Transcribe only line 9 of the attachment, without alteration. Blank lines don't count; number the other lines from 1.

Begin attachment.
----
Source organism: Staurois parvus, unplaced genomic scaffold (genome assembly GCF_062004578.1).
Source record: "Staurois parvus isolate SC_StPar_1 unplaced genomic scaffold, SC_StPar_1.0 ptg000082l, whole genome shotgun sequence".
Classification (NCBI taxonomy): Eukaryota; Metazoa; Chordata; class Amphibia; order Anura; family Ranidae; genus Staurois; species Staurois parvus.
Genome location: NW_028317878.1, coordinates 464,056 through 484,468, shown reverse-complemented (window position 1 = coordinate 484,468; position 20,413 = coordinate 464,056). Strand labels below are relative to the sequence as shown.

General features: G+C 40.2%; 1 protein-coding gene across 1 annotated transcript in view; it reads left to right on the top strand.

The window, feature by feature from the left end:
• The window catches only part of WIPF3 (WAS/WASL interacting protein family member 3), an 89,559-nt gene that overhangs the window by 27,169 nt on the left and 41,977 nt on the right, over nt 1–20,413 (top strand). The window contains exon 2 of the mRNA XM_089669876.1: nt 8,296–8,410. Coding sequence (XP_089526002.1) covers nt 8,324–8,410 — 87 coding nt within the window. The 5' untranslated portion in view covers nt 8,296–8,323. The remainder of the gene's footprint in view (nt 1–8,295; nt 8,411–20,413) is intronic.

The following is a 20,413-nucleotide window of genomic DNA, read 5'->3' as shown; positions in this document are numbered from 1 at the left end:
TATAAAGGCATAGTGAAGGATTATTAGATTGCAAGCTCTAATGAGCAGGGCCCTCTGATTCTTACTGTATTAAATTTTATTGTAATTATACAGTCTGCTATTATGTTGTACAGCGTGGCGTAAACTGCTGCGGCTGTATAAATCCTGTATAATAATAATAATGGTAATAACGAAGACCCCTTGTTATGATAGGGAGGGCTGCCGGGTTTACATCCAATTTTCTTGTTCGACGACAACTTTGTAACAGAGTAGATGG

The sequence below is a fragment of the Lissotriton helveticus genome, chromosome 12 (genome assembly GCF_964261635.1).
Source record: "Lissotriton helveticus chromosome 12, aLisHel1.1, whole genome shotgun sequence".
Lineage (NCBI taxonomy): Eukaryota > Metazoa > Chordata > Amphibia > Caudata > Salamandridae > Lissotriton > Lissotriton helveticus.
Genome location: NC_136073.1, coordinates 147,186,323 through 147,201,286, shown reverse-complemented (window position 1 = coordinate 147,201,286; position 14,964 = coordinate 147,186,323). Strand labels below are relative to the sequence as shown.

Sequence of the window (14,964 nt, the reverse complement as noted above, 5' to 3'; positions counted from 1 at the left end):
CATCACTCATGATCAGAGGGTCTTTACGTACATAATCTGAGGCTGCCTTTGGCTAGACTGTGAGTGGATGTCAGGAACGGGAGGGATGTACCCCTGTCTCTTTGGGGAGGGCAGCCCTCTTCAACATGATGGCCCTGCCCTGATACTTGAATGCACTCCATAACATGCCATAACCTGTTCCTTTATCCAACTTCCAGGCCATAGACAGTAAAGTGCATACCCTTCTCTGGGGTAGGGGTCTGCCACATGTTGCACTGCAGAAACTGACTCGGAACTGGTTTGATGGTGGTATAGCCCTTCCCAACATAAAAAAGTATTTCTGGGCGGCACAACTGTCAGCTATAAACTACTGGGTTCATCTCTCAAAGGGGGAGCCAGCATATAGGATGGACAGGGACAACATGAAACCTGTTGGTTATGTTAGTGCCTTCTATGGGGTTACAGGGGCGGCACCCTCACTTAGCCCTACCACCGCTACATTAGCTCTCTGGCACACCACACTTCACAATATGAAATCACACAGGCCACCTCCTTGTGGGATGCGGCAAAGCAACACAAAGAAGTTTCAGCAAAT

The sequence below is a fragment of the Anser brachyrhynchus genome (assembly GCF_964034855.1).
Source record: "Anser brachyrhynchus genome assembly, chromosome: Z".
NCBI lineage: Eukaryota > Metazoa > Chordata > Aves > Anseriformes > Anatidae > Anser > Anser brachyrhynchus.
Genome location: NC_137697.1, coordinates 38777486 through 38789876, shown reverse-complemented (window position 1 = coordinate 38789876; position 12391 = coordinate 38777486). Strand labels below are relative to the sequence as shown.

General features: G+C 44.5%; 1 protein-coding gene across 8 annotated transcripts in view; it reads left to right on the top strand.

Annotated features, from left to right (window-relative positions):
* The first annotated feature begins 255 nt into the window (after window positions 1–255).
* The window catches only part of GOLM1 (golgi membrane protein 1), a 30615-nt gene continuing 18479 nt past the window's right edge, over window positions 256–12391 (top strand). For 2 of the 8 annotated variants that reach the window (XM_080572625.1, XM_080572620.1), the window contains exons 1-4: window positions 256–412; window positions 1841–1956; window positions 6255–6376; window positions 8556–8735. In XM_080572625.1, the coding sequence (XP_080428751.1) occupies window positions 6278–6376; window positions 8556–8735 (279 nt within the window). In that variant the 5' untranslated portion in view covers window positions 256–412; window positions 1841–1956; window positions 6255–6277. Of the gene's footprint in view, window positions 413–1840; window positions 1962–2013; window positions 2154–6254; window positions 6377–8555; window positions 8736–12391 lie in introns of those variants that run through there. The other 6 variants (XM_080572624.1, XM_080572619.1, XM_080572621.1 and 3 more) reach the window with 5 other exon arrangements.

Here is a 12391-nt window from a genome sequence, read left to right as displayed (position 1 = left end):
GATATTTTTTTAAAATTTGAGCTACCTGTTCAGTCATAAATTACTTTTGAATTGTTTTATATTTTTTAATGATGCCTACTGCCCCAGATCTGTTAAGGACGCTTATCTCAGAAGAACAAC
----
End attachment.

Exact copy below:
TATAAAGGCATAGTGAAGGATTATTAGATTGCAAGCTCTAATGAGCAGGGCCCTCTGATTCTTACTGTATTAAATTTTATTGTAATTATACAGTCTGCTATTATGTTGTACAGCGTGGCGTAAACTGCTGCGGCTGTATAAATCCTGTATAATAATAATAATGGTAATAACGAAGACCCCTTGTTATGATAGGGAGGGCTGCCGGGTTTACATCCAATTTTCTTGTTCGACGACAACTTTGTAACAGAGTAGATGG